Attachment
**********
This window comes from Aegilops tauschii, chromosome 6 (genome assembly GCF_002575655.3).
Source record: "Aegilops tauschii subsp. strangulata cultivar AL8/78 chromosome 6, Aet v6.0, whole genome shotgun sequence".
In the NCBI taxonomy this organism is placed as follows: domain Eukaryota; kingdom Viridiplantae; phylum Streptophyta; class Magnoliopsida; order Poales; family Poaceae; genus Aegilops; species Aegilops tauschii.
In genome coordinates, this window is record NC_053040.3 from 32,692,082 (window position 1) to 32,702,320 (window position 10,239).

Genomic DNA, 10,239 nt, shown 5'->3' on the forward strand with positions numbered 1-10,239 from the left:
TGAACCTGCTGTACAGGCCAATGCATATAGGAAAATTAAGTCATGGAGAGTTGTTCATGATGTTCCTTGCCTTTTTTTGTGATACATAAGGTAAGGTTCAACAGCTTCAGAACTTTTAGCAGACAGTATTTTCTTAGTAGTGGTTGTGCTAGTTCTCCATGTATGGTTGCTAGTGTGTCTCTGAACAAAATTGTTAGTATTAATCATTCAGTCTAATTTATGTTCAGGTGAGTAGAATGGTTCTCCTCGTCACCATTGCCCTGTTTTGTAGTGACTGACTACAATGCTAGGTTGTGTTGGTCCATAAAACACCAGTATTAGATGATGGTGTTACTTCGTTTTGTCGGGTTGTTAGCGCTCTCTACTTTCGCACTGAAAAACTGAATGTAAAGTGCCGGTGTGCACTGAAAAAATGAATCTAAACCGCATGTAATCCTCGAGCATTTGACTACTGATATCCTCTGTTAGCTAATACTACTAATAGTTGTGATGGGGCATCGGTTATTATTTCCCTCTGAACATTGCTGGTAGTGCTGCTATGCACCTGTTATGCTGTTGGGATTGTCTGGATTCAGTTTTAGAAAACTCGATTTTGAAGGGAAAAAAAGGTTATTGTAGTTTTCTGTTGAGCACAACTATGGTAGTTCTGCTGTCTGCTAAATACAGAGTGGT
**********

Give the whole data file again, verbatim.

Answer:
This window comes from Aegilops tauschii, chromosome 6 (genome assembly GCF_002575655.3).
Source record: "Aegilops tauschii subsp. strangulata cultivar AL8/78 chromosome 6, Aet v6.0, whole genome shotgun sequence".
In the NCBI taxonomy this organism is placed as follows: domain Eukaryota; kingdom Viridiplantae; phylum Streptophyta; class Magnoliopsida; order Poales; family Poaceae; genus Aegilops; species Aegilops tauschii.
In genome coordinates, this window is record NC_053040.3 from 32,692,082 (window position 1) to 32,702,320 (window position 10,239).

Genomic DNA, 10,239 nt, shown 5'->3' on the forward strand with positions numbered 1-10,239 from the left:
TGAACCTGCTGTACAGGCCAATGCATATAGGAAAATTAAGTCATGGAGAGTTGTTCATGATGTTCCTTGCCTTTTTTTGTGATACATAAGGTAAGGTTCAACAGCTTCAGAACTTTTAGCAGACAGTATTTTCTTAGTAGTGGTTGTGCTAGTTCTCCATGTATGGTTGCTAGTGTGTCTCTGAACAAAATTGTTAGTATTAATCATTCAGTCTAATTTATGTTCAGGTGAGTAGAATGGTTCTCCTCGTCACCATTGCCCTGTTTTGTAGTGACTGACTACAATGCTAGGTTGTGTTGGTCCATAAAACACCAGTATTAGATGATGGTGTTACTTCGTTTTGTCGGGTTGTTAGCGCTCTCTACTTTCGCACTGAAAAACTGAATGTAAAGTGCCGGTGTGCACTGAAAAAATGAATCTAAACCGCATGTAATCCTCGAGCATTTGACTACTGATATCCTCTGTTAGCTAATACTACTAATAGTTGTGATGGGGCATCGGTTATTATTTCCCTCTGAACATTGCTGGTAGTGCTGCTATGCACCTGTTATGCTGTTGGGATTGTCTGGATTCAGTTTTAGAAAACTCGATTTTGAAGGGAAAAAAAGGTTATTGTAGTTTTCTGTTGAGCACAACTATGGTAGTTCTGCTGTCTGCTAAATACAGAGTGGT